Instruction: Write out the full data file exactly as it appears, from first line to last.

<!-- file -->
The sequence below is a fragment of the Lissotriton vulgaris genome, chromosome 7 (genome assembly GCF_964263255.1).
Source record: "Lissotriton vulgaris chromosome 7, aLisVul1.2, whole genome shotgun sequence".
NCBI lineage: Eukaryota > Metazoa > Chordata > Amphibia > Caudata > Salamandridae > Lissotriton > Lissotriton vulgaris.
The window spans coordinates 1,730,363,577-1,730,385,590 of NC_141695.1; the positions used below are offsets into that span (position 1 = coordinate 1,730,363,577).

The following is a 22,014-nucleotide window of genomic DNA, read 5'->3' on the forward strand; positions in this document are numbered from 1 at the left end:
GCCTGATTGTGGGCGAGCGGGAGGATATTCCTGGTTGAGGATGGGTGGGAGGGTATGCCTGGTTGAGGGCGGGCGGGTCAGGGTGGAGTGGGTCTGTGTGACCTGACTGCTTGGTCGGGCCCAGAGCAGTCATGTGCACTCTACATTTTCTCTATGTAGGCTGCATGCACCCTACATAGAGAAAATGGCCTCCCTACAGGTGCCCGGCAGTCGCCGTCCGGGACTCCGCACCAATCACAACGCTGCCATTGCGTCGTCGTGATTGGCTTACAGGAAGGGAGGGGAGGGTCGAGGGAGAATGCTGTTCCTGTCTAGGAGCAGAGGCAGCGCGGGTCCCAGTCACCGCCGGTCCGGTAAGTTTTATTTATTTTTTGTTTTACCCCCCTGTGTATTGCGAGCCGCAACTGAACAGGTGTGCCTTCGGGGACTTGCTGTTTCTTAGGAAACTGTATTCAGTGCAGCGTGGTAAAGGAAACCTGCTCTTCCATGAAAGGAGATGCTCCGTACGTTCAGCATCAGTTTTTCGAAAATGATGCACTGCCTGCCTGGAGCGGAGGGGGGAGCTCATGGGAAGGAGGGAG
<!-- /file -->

The sequence below is a fragment of the Lissotriton vulgaris genome, chromosome 7 (genome assembly GCF_964263255.1).
Source record: "Lissotriton vulgaris chromosome 7, aLisVul1.2, whole genome shotgun sequence".
NCBI lineage: Eukaryota > Metazoa > Chordata > Amphibia > Caudata > Salamandridae > Lissotriton > Lissotriton vulgaris.
The window spans coordinates 1,730,363,577-1,730,385,590 of NC_141695.1; the positions used below are offsets into that span (position 1 = coordinate 1,730,363,577).

The following is a 22,014-nucleotide window of genomic DNA, read 5'->3' on the forward strand; positions in this document are numbered from 1 at the left end:
GCCTGATTGTGGGCGAGCGGGAGGATATTCCTGGTTGAGGATGGGTGGGAGGGTATGCCTGGTTGAGGGCGGGCGGGTCAGGGTGGAGTGGGTCTGTGTGACCTGACTGCTTGGTCGGGCCCAGAGCAGTCATGTGCACTCTACATTTTCTCTATGTAGGCTGCATGCACCCTACATAGAGAAAATGGCCTCCCTACAGGTGCCCGGCAGTCGCCGTCCGGGACTCCGCACCAATCACAACGCTGCCATTGCGTCGTCGTGATTGGCTTACAGGAAGGGAGGGGAGGGTCGAGGGAGAATGCTGTTCCTGTCTAGGAGCAGAGGCAGCGCGGGTCCCAGTCACCGCCGGTCCGGTAAGTTTTATTTATTTTTTGTTTTACCCCCCTGTGTATTGCGAGCCGCAACTGAACAGGTGTGCCTTCGGGGACTTGCTGTTTCTTAGGAAACTGTATTCAGTGCAGCGTGGTAAAGGAAACCTGCTCTTCCATGAAAGGAGATGCTCCGTACGTTCAGCATCAGTTTTTCGAAAATGATGCACTGCCTGCCTGGAGCGGAGGGGGGAGCTCATGGGAAGGAGGGAG